By doing that, the SA government is making people have devices that they would have otherwise not bought. They would have probably bought them at a later date. The only difference would have been that those batteries would have been cheaper and better at that time, and wouldn't have cost anything to the government.

The government is definitely not making people buy anything.  Give them credit for being able to do the math.

It is true that that we expect batteries to become cheaper over time.  But you completely miss the point.  Why spend $300 million to achieve an outcome when you can instead incentivise the community who would benefit down the track, when you can spend a fraction of that and have them benefit almost immediately?

 

Edited by Red

Share this post


Link to post
Share on other sites

10 minutes ago, Red said:

I hope you are not serious.  We are a long way from a battery storage industry which could be considered mature.  Indeed, there is a huge R&D effort on technologies with greater potential which have not yet got to a stage of commercial application.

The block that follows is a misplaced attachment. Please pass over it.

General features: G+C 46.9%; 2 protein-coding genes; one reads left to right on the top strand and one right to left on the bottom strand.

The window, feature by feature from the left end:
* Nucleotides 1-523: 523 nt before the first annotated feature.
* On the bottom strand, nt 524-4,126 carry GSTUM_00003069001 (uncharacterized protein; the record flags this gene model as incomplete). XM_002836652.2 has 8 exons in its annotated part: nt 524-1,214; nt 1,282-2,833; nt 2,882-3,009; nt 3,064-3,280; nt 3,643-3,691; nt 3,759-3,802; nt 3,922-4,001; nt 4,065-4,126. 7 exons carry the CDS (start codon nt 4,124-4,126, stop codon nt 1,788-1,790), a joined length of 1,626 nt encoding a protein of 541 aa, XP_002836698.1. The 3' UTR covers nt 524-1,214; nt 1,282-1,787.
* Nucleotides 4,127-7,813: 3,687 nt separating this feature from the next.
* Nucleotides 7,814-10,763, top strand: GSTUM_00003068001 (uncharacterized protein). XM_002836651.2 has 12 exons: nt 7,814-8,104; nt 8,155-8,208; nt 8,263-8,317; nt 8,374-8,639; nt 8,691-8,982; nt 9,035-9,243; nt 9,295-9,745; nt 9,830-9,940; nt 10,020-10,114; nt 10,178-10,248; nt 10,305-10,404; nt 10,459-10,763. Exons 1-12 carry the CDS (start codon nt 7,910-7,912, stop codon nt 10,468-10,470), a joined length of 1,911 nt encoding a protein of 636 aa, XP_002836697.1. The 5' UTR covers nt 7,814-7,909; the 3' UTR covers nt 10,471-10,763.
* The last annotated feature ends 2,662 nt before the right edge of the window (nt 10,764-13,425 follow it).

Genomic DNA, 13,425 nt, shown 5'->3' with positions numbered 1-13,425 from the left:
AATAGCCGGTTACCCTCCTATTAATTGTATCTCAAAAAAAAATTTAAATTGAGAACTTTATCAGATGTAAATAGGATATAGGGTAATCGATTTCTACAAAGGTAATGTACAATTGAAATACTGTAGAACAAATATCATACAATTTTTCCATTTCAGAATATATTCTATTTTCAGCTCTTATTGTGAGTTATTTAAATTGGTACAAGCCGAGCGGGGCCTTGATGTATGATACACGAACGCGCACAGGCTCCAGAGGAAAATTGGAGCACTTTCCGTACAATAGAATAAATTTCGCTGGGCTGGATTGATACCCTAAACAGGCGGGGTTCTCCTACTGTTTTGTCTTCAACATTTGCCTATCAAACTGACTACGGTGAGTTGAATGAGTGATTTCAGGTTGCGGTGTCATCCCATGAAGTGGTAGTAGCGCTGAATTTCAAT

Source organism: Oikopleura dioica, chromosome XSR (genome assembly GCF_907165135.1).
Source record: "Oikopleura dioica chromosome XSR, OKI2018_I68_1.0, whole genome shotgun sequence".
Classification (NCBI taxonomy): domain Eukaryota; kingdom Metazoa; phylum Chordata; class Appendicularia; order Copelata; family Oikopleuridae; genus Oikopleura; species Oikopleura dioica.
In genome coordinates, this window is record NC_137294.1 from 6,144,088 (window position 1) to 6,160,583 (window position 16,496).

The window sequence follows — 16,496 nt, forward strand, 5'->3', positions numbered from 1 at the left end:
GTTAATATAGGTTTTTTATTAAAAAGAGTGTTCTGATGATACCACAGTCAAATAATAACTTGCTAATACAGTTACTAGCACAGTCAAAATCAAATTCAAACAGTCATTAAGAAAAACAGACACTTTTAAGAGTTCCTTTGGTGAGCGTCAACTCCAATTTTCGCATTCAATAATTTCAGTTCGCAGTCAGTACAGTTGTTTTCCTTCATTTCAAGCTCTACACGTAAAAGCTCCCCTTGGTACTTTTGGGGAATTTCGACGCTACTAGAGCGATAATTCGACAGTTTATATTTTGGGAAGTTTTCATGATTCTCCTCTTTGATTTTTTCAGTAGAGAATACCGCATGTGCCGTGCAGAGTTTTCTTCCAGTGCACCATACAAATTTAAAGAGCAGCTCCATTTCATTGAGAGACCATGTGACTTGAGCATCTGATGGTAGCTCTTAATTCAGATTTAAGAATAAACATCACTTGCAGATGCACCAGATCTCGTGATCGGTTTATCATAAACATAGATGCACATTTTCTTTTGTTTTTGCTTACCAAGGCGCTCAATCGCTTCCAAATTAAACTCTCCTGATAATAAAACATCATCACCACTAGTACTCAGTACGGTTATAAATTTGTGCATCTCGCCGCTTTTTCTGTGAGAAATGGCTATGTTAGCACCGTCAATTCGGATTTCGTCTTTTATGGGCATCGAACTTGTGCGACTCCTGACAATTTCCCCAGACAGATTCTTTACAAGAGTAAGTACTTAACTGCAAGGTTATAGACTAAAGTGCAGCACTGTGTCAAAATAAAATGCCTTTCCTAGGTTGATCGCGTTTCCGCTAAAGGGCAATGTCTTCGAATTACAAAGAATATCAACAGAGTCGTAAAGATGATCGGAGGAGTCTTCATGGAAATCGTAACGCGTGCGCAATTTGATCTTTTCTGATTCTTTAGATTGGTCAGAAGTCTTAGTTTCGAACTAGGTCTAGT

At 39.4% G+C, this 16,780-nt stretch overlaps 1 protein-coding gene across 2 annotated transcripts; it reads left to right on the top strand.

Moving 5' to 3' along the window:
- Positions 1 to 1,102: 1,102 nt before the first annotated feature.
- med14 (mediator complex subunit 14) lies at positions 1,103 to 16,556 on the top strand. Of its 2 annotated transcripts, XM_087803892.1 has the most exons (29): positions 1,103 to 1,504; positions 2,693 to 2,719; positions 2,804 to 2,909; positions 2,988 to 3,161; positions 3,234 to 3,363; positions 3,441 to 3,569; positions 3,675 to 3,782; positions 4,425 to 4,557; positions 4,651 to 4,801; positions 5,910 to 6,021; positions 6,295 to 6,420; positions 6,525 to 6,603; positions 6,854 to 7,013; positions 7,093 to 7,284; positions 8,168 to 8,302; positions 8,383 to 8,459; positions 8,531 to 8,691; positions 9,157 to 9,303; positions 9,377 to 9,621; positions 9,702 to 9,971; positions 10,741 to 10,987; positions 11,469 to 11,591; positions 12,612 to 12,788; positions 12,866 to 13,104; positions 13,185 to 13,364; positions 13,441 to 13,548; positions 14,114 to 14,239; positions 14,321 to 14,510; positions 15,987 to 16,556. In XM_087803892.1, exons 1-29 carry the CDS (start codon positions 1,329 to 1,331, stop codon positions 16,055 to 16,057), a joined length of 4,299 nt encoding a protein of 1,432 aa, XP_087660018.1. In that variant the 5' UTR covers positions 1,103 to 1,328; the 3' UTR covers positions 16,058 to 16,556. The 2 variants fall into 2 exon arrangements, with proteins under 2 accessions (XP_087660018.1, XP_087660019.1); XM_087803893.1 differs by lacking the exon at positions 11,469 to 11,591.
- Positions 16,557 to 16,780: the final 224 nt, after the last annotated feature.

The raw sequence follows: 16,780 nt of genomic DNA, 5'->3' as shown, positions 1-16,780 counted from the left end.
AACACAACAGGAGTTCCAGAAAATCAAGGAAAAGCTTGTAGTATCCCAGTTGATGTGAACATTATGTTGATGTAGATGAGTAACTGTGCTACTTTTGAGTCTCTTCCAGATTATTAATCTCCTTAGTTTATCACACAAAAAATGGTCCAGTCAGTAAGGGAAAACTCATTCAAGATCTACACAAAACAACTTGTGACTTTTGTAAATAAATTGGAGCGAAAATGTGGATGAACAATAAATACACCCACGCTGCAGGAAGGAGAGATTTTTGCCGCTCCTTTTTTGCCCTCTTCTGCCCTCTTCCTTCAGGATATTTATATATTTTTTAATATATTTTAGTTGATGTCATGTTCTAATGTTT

It gets better and better every year... Battery storage is already cheaper than gas peakers I believe. With a 15% decrease in price year-on-year it will flood everything.

 

10 minutes ago, Red said:

The government is definitely not making people buy anything.  Give them credit for being able to do the math.

It is true that that we expect batteries to become cheaper over time.  But you completely miss the point.  Why spend $300 million to achieve an outcome when you can instead incentivise the community who would benefit down the track, when you can spend a fraction of that and have them benefit almost immediately?

I suppose that since the government is already the one managing all these things, then it's a good move from them to reduce the costs. 

Share this post


Link to post
Share on other sites
Sign in to follow this  
Followers 0